April 25, 2023 | Supply Chain Strategy
Ocean freight rates have cooled substantially in 2023. Retailer stockpiling, which outpaced sales growth last year, resulted in reduced demand for new merchandise from overseas suppliers. Ocean carriers are now faced with excess capacity and are scrambling to sell space to big shippers, particularly out of Asia.
For the first time since October 2020, transportation costs have fallen below their long-term average and retailers, especially those with large Asian supply bases, are well-positioned to save on shipping.
Furthermore, bottlenecks due to port congestion have been resolved. This presents a welcome respite for an industry that, in recent years, has been battered by extreme supply chain cost increases.
Retailers should take advantage of falling rates and negotiate. They should:
Firms should target reductions in both base rates and inland haulage. They should index prices to maximize further benefits as transportation costs continue to cool.
Return to pre-pandemic detention and demurrage terms. This is also a good time to pursue improvements to net payment terms to increase working capital.
China has reopened. In fact, demand from procurement managers in both India and China is rising rapidly, according to GEP’s Global Supply Chain Volatility Index. Retailers that can shift which geographies they import from should move supply bases towards China, India and Vietnam. This will allow the companies to source cheaper merchandise and benefit from additional reductions to ocean network spend because of Asia’s relatively more rapid decline in transportation costs.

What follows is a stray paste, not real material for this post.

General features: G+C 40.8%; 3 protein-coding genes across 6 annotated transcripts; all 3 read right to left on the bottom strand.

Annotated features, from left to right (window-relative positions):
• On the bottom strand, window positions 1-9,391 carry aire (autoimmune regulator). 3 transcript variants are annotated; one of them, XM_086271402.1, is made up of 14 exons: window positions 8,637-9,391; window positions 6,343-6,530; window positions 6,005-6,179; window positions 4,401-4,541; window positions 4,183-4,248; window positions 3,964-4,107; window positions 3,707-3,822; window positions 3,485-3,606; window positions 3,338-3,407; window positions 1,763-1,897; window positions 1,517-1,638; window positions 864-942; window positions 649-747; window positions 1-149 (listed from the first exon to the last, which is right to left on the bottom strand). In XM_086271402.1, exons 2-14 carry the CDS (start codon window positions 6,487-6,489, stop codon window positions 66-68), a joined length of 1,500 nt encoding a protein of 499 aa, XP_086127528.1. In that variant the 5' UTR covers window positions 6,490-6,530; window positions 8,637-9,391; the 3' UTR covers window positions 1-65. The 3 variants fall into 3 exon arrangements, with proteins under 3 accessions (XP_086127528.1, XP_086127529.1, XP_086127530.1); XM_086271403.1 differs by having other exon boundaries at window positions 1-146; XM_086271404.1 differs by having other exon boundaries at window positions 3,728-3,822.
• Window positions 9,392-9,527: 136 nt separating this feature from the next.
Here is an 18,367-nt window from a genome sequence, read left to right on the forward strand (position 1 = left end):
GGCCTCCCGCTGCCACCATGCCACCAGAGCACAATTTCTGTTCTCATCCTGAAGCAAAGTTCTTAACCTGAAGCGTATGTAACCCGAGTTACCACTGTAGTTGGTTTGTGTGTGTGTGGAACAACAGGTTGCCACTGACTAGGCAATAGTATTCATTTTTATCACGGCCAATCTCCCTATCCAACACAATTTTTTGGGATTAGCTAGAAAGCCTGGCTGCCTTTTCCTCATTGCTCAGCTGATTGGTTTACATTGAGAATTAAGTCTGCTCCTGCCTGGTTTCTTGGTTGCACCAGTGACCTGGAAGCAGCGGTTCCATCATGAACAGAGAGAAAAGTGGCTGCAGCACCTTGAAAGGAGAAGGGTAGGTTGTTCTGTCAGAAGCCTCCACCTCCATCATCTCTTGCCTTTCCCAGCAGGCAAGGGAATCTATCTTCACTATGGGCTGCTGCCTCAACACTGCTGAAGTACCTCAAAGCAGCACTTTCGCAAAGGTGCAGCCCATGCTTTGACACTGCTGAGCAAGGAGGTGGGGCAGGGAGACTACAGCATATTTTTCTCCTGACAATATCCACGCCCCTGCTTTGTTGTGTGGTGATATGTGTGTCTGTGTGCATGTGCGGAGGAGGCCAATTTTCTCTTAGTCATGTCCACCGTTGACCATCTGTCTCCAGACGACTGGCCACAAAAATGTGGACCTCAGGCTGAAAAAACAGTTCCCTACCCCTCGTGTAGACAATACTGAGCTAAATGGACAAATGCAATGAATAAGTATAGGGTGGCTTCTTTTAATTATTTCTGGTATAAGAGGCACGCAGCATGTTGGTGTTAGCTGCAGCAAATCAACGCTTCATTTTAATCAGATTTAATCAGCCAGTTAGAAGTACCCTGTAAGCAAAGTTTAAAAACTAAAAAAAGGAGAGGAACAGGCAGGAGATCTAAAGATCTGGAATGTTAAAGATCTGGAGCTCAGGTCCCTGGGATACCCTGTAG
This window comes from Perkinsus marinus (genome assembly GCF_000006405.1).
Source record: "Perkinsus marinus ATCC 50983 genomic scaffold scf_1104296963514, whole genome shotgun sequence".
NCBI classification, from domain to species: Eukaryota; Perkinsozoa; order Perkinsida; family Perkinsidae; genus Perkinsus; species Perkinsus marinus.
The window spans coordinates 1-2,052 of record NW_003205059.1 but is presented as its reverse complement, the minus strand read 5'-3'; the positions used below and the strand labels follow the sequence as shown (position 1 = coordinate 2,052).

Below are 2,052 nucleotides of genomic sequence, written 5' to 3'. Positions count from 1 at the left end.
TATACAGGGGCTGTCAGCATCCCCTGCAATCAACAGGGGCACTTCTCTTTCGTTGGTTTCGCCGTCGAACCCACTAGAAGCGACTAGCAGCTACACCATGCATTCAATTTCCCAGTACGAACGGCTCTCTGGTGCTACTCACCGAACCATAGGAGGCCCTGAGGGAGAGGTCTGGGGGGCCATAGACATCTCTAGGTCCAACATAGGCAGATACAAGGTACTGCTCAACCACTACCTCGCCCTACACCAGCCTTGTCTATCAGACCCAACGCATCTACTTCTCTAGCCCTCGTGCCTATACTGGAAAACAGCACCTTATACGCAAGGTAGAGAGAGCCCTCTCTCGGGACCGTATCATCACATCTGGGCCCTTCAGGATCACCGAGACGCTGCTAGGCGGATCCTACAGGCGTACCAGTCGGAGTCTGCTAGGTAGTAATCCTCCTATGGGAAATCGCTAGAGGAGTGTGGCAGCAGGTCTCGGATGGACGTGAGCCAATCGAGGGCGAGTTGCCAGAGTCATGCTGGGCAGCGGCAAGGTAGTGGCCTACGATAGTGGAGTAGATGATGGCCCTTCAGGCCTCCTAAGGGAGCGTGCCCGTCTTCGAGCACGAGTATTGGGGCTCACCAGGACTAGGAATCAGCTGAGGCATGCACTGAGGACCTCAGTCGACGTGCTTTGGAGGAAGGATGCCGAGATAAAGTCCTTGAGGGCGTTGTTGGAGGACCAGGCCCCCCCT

Because of lockdowns, empty shelves in stores and headlines about input shortages, retailers overstocked massively last year. Avoid repeating past mistakes. Real inventory levels need to stay top-of-mind and accurately forecasting sales is critical. Contracting container Minimum Quantity Commitments (MQCs) with ocean carriers needs to be a sales-driven exercise. As transit times continue to improve, retailers must avoid stockpiling by keeping imports at pace with sales while maintaining lower storage levels.
Despite tighter monetary policies, consumer demand in the U.S., E.U., and Asia is improving. In the short term, retailers could experience bigger margins as shipping costs come down and sales sustain.
In the medium term, whether there’s a ‘soft’ or ‘hard’ landing downturn, retailers can expect further reduction in ocean rates and should aggressively target lower prices through renegotiation or the spot market.
Author: Siddharth Panandiker, senior associate, GEP